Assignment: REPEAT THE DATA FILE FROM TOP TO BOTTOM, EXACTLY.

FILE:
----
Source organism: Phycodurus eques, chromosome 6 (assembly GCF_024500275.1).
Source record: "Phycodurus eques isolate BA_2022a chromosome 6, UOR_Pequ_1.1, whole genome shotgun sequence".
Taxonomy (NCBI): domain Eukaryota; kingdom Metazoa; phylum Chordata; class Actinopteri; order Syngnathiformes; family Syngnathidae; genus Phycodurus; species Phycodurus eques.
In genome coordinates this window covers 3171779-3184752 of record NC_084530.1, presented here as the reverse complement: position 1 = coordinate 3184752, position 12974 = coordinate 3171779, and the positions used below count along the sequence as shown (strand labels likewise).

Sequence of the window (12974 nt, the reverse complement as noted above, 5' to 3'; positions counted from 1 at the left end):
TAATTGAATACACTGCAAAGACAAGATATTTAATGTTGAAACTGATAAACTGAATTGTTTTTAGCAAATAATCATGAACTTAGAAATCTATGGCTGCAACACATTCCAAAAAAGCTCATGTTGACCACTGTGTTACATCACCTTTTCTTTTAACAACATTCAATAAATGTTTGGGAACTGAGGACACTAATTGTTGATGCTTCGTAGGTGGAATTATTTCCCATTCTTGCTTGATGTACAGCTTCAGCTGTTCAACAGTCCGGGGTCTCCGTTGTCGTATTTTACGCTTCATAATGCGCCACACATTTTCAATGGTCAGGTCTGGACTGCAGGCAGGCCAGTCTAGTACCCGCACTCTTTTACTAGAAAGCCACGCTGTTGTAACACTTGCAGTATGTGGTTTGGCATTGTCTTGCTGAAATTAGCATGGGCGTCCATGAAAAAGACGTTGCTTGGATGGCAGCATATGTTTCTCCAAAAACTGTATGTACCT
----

Source organism: Phycodurus eques, chromosome 6 (assembly GCF_024500275.1).
Source record: "Phycodurus eques isolate BA_2022a chromosome 6, UOR_Pequ_1.1, whole genome shotgun sequence".
Taxonomy (NCBI): domain Eukaryota; kingdom Metazoa; phylum Chordata; class Actinopteri; order Syngnathiformes; family Syngnathidae; genus Phycodurus; species Phycodurus eques.
In genome coordinates this window covers 3171779-3184752 of record NC_084530.1, presented here as the reverse complement: position 1 = coordinate 3184752, position 12974 = coordinate 3171779, and the positions used below count along the sequence as shown (strand labels likewise).

Sequence of the window (12974 nt, the reverse complement as noted above, 5' to 3'; positions counted from 1 at the left end):
TAATTGAATACACTGCAAAGACAAGATATTTAATGTTGAAACTGATAAACTGAATTGTTTTTAGCAAATAATCATGAACTTAGAAATCTATGGCTGCAACACATTCCAAAAAAGCTCATGTTGACCACTGTGTTACATCACCTTTTCTTTTAACAACATTCAATAAATGTTTGGGAACTGAGGACACTAATTGTTGATGCTTCGTAGGTGGAATTATTTCCCATTCTTGCTTGATGTACAGCTTCAGCTGTTCAACAGTCCGGGGTCTCCGTTGTCGTATTTTACGCTTCATAATGCGCCACACATTTTCAATGGTCAGGTCTGGACTGCAGGCAGGCCAGTCTAGTACCCGCACTCTTTTACTAGAAAGCCACGCTGTTGTAACACTTGCAGTATGTGGTTTGGCATTGTCTTGCTGAAATTAGCATGGGCGTCCATGAAAAAGACGTTGCTTGGATGGCAGCATATGTTTCTCCAAAAACTGTATGTACCT